Anyway our home was established. We had married over a year and half when our first child was born. George worked hard at a lot of different jobs. He always managed to keep a roof over our heads and plenty of food on the table. There was a depression in 1929 but he never gave up. Most everyone was on W.P.A. but not George. he just tightened his belt and worked hard(er). I worked after the children began to grow up. i cleaned houses for people. worked in the laundry at Carlton, and stayed with young couples when they had babies. We all went to church together. We didn’t have much money but we were all together. We went to ball games and worked picking cotton. it was a good life as I look back on it now. Then the children began to grow up and leave the nest. This was natural but it was nice to see them go.

Then in 1951 George and Jerry built our very own house at 165 Gibson Lane in Corpus Christi. We all had jobs. George worked at American Smelting plant, Jerry at the Blue Bonnet Co. and I worked in the Clarkwood Cafeteria. But on week-ends and we got off from work we worked on the house. When it was finished we moved in. We loved our beautiful house.

Then Jerry had to go off into the Army. When he was sent over seas George and I were lost. here we were just the two of us again. It was a lon(g) two years but Jerry came home in April. He met a real nice girl that worked at the telephone company. they were married in December 1955. So then we really were back where we started. Just the two of us.

George worked at the American Smelting Co. until he retired after working 22 years there. He was sixty-five. Now six years later we are really enjoying living. Our children are good to write us, come by to see us, call us on the phone, and if anything happens and we need them they are right here to help and love us.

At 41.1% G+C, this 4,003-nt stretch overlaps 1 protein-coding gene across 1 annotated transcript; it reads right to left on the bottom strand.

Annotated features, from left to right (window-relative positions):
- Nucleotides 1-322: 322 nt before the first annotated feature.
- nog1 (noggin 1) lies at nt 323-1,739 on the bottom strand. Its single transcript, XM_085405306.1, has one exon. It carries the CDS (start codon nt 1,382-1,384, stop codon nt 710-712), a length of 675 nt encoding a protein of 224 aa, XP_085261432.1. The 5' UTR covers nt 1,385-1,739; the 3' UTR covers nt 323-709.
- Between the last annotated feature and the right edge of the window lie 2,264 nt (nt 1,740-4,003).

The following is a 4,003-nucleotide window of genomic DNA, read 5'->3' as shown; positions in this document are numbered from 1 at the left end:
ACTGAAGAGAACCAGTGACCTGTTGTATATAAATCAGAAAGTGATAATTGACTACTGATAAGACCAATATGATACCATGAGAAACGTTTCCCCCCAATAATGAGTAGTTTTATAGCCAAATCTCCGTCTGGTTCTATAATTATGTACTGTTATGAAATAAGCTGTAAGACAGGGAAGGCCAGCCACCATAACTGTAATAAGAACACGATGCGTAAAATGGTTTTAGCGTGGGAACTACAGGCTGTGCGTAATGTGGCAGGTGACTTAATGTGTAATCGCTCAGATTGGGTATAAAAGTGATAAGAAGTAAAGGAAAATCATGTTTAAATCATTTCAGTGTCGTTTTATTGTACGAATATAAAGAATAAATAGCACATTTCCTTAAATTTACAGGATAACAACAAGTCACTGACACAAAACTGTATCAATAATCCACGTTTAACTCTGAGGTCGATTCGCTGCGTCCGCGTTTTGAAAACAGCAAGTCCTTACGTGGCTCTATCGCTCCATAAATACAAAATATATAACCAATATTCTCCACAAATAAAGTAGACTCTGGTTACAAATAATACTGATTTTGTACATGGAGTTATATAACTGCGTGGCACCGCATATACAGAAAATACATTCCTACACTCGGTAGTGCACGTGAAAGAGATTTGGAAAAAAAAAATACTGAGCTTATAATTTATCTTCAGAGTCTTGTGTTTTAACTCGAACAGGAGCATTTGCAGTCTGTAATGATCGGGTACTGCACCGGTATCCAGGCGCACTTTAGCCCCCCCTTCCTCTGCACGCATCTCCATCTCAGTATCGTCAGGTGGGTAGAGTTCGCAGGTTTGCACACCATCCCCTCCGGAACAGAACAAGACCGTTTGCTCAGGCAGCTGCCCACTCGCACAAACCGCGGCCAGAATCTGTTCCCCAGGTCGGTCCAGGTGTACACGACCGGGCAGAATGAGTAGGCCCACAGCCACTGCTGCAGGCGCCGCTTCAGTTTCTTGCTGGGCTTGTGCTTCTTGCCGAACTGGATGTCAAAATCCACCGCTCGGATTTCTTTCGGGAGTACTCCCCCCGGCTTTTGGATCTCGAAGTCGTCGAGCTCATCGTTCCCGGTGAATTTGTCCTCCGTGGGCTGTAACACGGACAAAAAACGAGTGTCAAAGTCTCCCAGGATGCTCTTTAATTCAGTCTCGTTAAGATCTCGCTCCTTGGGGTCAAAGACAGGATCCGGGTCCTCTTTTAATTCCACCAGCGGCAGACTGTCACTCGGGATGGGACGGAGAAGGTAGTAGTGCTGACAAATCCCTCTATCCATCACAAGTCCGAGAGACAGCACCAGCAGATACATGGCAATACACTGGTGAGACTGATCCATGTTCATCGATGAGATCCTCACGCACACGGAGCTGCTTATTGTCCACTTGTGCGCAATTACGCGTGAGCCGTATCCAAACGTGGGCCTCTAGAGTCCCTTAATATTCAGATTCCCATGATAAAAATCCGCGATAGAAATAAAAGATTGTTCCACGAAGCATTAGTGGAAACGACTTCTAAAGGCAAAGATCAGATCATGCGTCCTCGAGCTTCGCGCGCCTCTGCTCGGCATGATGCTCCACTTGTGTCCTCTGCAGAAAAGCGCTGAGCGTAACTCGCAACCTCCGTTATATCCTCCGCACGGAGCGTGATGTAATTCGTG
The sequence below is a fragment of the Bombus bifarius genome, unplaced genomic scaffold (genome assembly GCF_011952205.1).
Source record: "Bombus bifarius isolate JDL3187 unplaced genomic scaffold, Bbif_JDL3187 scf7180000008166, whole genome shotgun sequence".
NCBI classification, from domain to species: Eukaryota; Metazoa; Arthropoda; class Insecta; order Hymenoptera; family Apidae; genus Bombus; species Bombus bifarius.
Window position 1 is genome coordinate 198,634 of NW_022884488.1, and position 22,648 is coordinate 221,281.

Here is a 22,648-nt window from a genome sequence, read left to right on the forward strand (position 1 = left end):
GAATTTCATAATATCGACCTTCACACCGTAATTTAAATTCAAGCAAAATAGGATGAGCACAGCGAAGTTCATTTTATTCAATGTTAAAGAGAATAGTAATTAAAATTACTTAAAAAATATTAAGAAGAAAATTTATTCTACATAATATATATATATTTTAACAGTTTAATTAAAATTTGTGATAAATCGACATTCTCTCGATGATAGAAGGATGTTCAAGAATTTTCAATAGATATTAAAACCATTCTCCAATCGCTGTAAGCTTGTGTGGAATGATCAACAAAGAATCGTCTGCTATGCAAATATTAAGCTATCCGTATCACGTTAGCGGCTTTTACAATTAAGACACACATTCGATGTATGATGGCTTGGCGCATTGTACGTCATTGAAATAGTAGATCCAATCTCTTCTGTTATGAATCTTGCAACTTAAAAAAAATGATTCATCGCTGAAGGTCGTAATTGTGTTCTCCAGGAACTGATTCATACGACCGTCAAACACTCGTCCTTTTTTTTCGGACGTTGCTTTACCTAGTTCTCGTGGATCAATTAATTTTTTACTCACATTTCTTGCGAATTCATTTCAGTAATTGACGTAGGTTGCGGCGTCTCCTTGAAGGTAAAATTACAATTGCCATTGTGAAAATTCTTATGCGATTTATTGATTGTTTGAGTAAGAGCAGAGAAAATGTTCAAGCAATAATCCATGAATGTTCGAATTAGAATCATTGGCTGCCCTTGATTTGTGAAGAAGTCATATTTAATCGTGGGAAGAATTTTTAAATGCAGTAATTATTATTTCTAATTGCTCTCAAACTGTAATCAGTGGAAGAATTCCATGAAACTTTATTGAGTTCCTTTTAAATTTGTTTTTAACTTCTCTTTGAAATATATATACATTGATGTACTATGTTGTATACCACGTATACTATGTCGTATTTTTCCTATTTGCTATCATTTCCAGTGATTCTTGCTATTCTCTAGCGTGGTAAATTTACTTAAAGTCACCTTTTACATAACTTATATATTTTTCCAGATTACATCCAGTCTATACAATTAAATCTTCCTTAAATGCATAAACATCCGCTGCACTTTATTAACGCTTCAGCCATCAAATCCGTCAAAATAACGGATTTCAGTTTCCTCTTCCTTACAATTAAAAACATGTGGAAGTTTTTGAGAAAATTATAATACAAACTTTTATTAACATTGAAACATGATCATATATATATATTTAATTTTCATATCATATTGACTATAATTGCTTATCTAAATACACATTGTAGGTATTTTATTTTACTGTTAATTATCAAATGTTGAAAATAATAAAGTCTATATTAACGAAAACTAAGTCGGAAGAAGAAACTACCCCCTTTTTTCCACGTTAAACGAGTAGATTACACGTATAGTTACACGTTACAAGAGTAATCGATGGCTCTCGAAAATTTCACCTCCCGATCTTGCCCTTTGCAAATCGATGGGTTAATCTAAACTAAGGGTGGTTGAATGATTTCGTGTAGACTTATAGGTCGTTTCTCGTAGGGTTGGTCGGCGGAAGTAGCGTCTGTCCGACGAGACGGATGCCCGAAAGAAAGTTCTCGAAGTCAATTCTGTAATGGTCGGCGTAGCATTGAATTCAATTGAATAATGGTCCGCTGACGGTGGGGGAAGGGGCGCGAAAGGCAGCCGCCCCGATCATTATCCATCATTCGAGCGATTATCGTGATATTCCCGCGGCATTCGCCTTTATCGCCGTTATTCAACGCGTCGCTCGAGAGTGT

We have five children, five in-laws, 15 grandchildren, eight grand in-laws, seven great grandchildren. Two more on the way. They all love and respect our wishes. It may not seem like a glamorous life to some people, but to me it has been wonderful and I thank God every day for taking care of us and blessing us in so many ways.

My father’s name was Luther Colquit Cline. Born July 31, 1876. He was born in Northern Georgia. He came to Texas at the age of 14. they came by covered wagon, bringing horses and milk cows.

his parents were Doctor Pearson Cline. Born in the state of Carolina Dec. 10, 1851 and Florida Indiana Cornelison born Nov. 7, 1861.

My Mother’s name was Eva Mae Choat Cline. Born Feb. 14, 1883 (1881 was crossed out and 1883 written in) She was born and raised in Erath County near Dublin, where she lived until she married my Father.

Her Father’s name was James Allen Choat. He was born March 13, 1844 in the state of Missouri. her Mother’s name was Julia May Dalton Choat. Born Oct. 16, 1854 in the state of Illinois.

To my Father and Mother eight children were born :
Lena Rivers Cline Garner, May 31, 1902, Dublin near Greens Creek.
Luther Clayton Cline Feb. 12, 1904 near Dublin.
Faustina Kate Cline Ragland Oct. 16, 1905 near Dublin.
Nina Marie Cline Ragland Jan. 3, 1908 Dublin.
Katherine Cline Dutton Jan. 9, 1910 near Dublin.
Geneva June Cline Alexander Dec. 24, 1913 Dublin.
Wynona May Cline Mackey Feb. 19, 1921 Dublin.

Faustina Kate Cline married George Wallace Ragland July 15, 1921.
To this Union five children were born :

Viola Virgina Ragland Feb. 18, 1923 Desdemona,Tx.
Mary Louise Ragland Aug. 24, 1926 Harbin, Tx.
Peggy Ann Ragland Nov. 7, 1928 Harbin, Tx.
Lavada Caroline Ragland Aug. 7, 1930 Dublin, Tx.
Jerry Cline Ragland May 24, 1933 Harbin, Tx.

From Text Typed by my Aunt Mary. She typed the following as an attachment to her “Our True Story” :


©2006 Texas Tortilla Factory – Mike Vauthier